I promised to show how I made the daybed cover and pillows in Dreamy Daybed Redo click here, and here is the “how to” for the pillows. I made four different types of pillows (all from vintage feedsacks) and the daybed cover.
This post is about the large pillows with the single blue stripe, shown below.
|Feedsack pillow on my French chair|
I am calling this a LAZY MARTHA, since I normally put a lot more work into making pillows. I usually make piping or a ruffle that I add. In this case, I did not make piping or a ruffle, and the method used to enclose the pillows were two sets of simple ribbons. They technically aren’t even ribbon; they are actually carpet edge binding tape. I used this tape instead of the ribbon, because I liked the texture and thought it added to the rustic feel of the grain sack fabric.
ribbon or carpet edge binding tape
glue or Fray No More click here
|Supplies to make Feedsack Pillows|
Most of the feedsacks I have purchased have a seam on either side but none at the bottom. First, I used a seam ripper to rip out the side seams.
|Feedsack with the seams ripped|
Once the seams were removed, I had one long piece of fabric. Next I measured the pillows again. I had measured them before I purchased the fabric, but I like to MEASURE TWICE AND CUT ONCE. Going back to buy more fabric because I have mis-measured is not fun. That of course reminds me of my brother’s philosophy on making things – BEAT TO FIT, PAINT TO MATCH. He says this all of the time, and I find it amusing, so long as he isn’t making something for me.
I had originally made the black and white pillow cover that you see below a few years ago. You can see that I used piping when making the pillow cover. Not using the piping, really made this project much quicker. Did I mention that I had 10 pillows to make? Oh, I guess I did. And why was I making new pillows? Well, I think you should ask Mr. Mouse that question. You can see his cute picture here.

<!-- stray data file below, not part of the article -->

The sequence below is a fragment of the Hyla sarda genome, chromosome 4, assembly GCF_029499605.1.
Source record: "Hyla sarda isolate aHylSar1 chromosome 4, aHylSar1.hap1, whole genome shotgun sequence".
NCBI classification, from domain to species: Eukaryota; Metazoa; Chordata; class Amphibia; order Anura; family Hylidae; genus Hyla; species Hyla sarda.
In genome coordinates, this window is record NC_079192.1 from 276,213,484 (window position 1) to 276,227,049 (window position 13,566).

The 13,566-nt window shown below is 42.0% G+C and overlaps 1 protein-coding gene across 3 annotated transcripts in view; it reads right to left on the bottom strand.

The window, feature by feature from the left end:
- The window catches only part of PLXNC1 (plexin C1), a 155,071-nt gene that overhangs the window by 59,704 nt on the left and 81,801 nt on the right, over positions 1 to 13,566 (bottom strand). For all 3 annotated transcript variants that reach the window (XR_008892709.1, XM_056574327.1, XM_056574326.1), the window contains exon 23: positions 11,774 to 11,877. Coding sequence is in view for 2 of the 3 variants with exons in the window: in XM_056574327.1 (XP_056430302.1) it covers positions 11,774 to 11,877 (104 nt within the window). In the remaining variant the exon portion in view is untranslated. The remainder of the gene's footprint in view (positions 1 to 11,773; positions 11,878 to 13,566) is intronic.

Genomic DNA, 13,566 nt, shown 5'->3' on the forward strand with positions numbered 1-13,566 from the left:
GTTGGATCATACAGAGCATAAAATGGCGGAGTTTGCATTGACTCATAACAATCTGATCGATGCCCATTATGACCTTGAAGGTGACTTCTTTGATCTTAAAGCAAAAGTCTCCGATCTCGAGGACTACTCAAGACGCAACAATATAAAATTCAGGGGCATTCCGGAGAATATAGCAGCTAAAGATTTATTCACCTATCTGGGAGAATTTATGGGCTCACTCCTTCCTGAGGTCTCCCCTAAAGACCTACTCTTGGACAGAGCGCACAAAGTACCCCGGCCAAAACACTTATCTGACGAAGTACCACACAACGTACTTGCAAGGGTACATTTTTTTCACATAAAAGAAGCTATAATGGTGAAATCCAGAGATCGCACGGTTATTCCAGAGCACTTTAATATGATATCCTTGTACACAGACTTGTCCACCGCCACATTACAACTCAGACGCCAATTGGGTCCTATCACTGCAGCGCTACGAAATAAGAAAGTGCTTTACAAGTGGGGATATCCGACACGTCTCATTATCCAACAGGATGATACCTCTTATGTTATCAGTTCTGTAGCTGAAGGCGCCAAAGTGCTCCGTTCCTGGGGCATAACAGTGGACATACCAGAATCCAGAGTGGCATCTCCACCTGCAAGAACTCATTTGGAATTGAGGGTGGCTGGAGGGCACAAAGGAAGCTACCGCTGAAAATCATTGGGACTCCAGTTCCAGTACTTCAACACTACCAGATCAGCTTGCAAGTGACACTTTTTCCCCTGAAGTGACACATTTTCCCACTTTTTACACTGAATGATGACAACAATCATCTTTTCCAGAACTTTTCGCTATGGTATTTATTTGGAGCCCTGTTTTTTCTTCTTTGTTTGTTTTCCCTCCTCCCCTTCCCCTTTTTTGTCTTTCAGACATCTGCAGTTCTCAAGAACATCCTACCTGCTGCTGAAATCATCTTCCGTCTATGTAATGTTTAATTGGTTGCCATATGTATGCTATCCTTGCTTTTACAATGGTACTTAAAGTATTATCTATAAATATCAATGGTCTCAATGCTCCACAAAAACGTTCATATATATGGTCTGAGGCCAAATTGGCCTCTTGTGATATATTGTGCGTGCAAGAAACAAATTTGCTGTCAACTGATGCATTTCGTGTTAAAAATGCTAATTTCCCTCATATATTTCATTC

|Measuring the pillow|
The feedsack was 22 inches wide, while my pillow was 27 inches wide.
|Measuring the feedsack|
So, I had to add fabric to the either side of the feedsack to make it the proper size for the pillow. I only had so much grain sack material, and since I didn’t want to waste any, I did not use grainsack material on the back of the pillow. I used a coordinating fabric on the back of the pillows and I used it to add two strips of fabric on either side of the grain sack for the front of the pillow case. That is actually much more complicated to explain than to do. I used 3 grain sacks to make 10 pillows. Since these are the real deal, they weren’t cheap, and I wanted to stretch them out as much as possible.
I cut the fabric 3 inches longer than the height of the pillow for the front and back. Since the pillows will be closed with ribbon, I did not want the opening to gape open and for the pillow under the fabric to show.
For the back of the pillow, I cut one piece of fabric the size of the pillow (+3 inches for the height), and for the front I cut two strips of fabric, sized so that when sewn to the feedsacks, the entire front piece would be the same size as the back piece. Below, you can see the three pieces of fabric I cut.
|Cutting the fabric for the pillows|
Here, I pinned the two strips of fabric to my feedsack to form the front of the pillow case.
|Pinning the fabric stips to the feedsack for the front of the pillow|
I sewed these two pieces onto the large piece of grain sack and then pressed the seams.
|The side strip of fabric sewn and pressed on the feedsack|
Then I pinned the front and back together, then sewed the seams.
To ensure that the binding tape would not fray, I applied glue to the edges. The Fray No More above, would be a better choice, but I was out, so I used glue. (The real Martha, would have gone to the store and gotten the Fray No More, but well, that’s why I call this a LAZY MARTHA.)
I then put the pillows in the pillowcases to determine where the tape should be attached to the pillow so that the pillow will be completely covered. I pinned the tape into place. Note that I attached the tape on the back of the pillow about 4 inches down from the top of the pillow case.
When I sewed the tape on, I reinforced it by sewing a square with an “X” in the middle. Here is a picture of the pillow in the new grain sack pillowcase, shown below.
|Close up of feedsack pillow|
|Anothter view of pillow and ribbon|
|Feedsack pillow one more view|
Below are a few more pictures of the daybed, and to see more pictures, click here.